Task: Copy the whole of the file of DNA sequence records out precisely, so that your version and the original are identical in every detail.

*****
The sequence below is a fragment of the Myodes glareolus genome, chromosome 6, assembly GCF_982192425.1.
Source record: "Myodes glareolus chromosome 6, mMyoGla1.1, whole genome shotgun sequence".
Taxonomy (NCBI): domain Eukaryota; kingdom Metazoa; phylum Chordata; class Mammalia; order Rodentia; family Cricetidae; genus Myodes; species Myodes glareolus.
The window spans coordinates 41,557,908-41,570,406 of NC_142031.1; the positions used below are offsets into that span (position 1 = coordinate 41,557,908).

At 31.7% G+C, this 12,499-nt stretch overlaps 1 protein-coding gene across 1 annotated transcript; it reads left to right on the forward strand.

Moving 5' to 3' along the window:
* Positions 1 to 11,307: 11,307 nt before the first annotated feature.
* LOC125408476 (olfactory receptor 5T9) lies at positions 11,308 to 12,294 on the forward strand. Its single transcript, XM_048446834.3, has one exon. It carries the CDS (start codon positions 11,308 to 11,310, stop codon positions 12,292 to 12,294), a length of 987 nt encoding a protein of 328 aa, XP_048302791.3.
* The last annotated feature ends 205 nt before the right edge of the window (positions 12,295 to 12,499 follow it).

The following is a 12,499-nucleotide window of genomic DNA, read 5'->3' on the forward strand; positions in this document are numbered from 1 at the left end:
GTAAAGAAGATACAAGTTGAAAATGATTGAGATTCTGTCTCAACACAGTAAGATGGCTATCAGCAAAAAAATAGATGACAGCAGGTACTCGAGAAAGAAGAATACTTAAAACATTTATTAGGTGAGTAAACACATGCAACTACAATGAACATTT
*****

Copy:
The sequence below is a fragment of the Myodes glareolus genome, chromosome 6, assembly GCF_982192425.1.
Source record: "Myodes glareolus chromosome 6, mMyoGla1.1, whole genome shotgun sequence".
Taxonomy (NCBI): domain Eukaryota; kingdom Metazoa; phylum Chordata; class Mammalia; order Rodentia; family Cricetidae; genus Myodes; species Myodes glareolus.
The window spans coordinates 41,557,908-41,570,406 of NC_142031.1; the positions used below are offsets into that span (position 1 = coordinate 41,557,908).

At 31.7% G+C, this 12,499-nt stretch overlaps 1 protein-coding gene across 1 annotated transcript; it reads left to right on the forward strand.

Moving 5' to 3' along the window:
* Positions 1 to 11,307: 11,307 nt before the first annotated feature.
* LOC125408476 (olfactory receptor 5T9) lies at positions 11,308 to 12,294 on the forward strand. Its single transcript, XM_048446834.3, has one exon. It carries the CDS (start codon positions 11,308 to 11,310, stop codon positions 12,292 to 12,294), a length of 987 nt encoding a protein of 328 aa, XP_048302791.3.
* The last annotated feature ends 205 nt before the right edge of the window (positions 12,295 to 12,499 follow it).

The following is a 12,499-nucleotide window of genomic DNA, read 5'->3' on the forward strand; positions in this document are numbered from 1 at the left end:
GTAAAGAAGATACAAGTTGAAAATGATTGAGATTCTGTCTCAACACAGTAAGATGGCTATCAGCAAAAAAATAGATGACAGCAGGTACTCGAGAAAGAAGAATACTTAAAACATTTATTAGGTGAGTAAACACATGCAACTACAATGAACATTT